As we drove through Iceland, we noticed several farms with Icelandic horses grazing amidst beautiful landscapes. We also noticed folks stopping their vehicles to checkout the Icelandic horses, which were more looking like ponies. So, we also stopped our Chevy to spend some time to click some photos and take a video clip. Check out my footage below, and also some trivia curated from the Wiki
The Icelandic horse is a breed of horse developed in Iceland. Although the horses are small, at times pony-sized, most breed registries for the Icelandic refer to it as a horse. The Icelandic displays two gaits in addition to the typical walk, trot, and canter/gallop commonly displayed by other breeds. The only breed of horse in Iceland, they are also popular internationally, and sizable populations exist in Europe and North America.
Developed from ponies taken to Iceland by Norse settlers in the 9th and 10th centuries, the breed is mentioned in literature and historical records throughout Icelandic history; the first reference to a named horse appears in the 12th century. In the 1780s, much of the breed was wiped out in the aftermath of a volcanic eruption at Laki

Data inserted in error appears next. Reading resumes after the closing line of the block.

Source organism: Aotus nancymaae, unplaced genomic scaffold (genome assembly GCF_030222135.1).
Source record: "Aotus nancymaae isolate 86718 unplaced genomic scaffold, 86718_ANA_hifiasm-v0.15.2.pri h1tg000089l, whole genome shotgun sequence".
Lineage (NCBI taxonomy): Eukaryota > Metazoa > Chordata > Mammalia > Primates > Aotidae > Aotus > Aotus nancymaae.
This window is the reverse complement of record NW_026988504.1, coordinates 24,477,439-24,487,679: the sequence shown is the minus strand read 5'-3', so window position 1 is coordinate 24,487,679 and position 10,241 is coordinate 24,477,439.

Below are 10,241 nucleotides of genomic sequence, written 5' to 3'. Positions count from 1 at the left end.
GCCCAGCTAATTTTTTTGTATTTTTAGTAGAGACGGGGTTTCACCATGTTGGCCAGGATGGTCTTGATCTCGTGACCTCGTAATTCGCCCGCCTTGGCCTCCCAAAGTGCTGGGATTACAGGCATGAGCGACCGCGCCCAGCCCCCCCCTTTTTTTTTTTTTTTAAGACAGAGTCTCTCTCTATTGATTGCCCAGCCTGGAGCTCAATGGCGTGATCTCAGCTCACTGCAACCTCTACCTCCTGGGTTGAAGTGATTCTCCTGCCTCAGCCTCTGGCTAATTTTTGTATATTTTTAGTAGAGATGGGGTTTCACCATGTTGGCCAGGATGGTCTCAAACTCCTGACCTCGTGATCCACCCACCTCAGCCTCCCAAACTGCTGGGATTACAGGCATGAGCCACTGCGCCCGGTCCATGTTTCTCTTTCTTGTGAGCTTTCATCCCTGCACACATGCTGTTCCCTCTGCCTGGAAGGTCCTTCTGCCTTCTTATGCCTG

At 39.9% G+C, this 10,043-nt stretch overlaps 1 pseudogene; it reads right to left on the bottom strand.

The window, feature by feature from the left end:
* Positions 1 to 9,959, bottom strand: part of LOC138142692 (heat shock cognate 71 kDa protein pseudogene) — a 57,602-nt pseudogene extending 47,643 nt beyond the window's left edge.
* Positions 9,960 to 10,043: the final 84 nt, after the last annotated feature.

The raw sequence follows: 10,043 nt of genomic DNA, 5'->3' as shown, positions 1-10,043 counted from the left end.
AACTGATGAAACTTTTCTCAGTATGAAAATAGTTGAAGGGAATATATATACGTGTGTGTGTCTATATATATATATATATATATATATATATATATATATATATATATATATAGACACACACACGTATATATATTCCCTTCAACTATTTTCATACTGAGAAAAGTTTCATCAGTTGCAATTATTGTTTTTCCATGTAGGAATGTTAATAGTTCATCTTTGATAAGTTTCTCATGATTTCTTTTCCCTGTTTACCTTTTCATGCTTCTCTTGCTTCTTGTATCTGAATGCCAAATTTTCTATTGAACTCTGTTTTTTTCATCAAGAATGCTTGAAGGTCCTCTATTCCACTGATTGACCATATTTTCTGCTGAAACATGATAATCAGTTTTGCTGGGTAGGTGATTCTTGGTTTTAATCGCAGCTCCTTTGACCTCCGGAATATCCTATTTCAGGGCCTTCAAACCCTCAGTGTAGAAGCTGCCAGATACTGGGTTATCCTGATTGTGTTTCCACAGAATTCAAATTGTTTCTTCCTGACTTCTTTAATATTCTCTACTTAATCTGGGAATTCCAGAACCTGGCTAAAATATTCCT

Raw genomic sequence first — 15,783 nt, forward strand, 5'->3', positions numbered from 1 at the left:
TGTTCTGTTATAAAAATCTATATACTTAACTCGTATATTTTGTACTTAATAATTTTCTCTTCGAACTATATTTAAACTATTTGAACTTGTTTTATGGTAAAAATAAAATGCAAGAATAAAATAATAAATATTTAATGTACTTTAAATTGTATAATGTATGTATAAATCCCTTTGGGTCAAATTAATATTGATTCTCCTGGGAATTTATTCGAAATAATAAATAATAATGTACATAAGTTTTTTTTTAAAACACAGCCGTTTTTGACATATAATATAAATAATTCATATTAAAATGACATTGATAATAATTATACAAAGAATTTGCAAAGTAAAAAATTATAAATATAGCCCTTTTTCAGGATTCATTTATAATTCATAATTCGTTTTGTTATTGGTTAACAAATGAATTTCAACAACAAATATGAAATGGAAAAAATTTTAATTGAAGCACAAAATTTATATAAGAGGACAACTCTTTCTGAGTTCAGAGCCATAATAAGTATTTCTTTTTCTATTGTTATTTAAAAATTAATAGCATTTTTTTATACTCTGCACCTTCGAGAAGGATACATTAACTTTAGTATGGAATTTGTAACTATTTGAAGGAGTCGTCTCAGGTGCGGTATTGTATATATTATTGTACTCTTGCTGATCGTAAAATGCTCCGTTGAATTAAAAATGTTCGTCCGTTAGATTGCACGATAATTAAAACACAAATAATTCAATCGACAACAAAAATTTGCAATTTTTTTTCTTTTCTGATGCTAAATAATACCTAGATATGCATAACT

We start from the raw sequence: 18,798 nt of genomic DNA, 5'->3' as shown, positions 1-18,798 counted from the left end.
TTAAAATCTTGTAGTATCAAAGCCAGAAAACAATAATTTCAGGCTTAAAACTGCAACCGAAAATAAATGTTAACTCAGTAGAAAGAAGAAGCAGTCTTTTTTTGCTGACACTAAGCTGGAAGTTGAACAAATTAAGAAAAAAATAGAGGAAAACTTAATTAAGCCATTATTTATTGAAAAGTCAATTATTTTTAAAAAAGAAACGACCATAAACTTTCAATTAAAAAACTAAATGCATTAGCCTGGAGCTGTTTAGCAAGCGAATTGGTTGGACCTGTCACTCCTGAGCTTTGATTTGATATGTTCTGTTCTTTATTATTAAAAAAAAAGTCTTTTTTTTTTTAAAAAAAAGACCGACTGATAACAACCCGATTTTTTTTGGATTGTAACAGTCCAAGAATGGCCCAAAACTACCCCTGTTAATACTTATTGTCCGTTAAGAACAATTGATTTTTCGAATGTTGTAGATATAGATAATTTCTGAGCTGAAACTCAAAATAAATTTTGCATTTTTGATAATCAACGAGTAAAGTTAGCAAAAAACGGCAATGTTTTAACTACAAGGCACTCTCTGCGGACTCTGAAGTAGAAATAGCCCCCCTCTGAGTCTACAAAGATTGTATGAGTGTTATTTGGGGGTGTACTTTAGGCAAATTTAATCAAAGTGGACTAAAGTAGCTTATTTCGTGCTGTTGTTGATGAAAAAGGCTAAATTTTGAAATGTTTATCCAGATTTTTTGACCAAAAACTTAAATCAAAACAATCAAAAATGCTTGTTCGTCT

Icelandic horses weigh between 330 and 380 kilograms and stand an average of between 132 and 142 cm high, which is often considered pony size, but breeders and breed registries always refer to Icelandics as horses. Several theories have been put forward as to why Icelandics are always called horses, among them the breed’s spirited temperament and large personality. Another theory suggests that the breed’s weight, bone structure and weight-carrying abilities mean it can be classified as a horse, rather than a pony.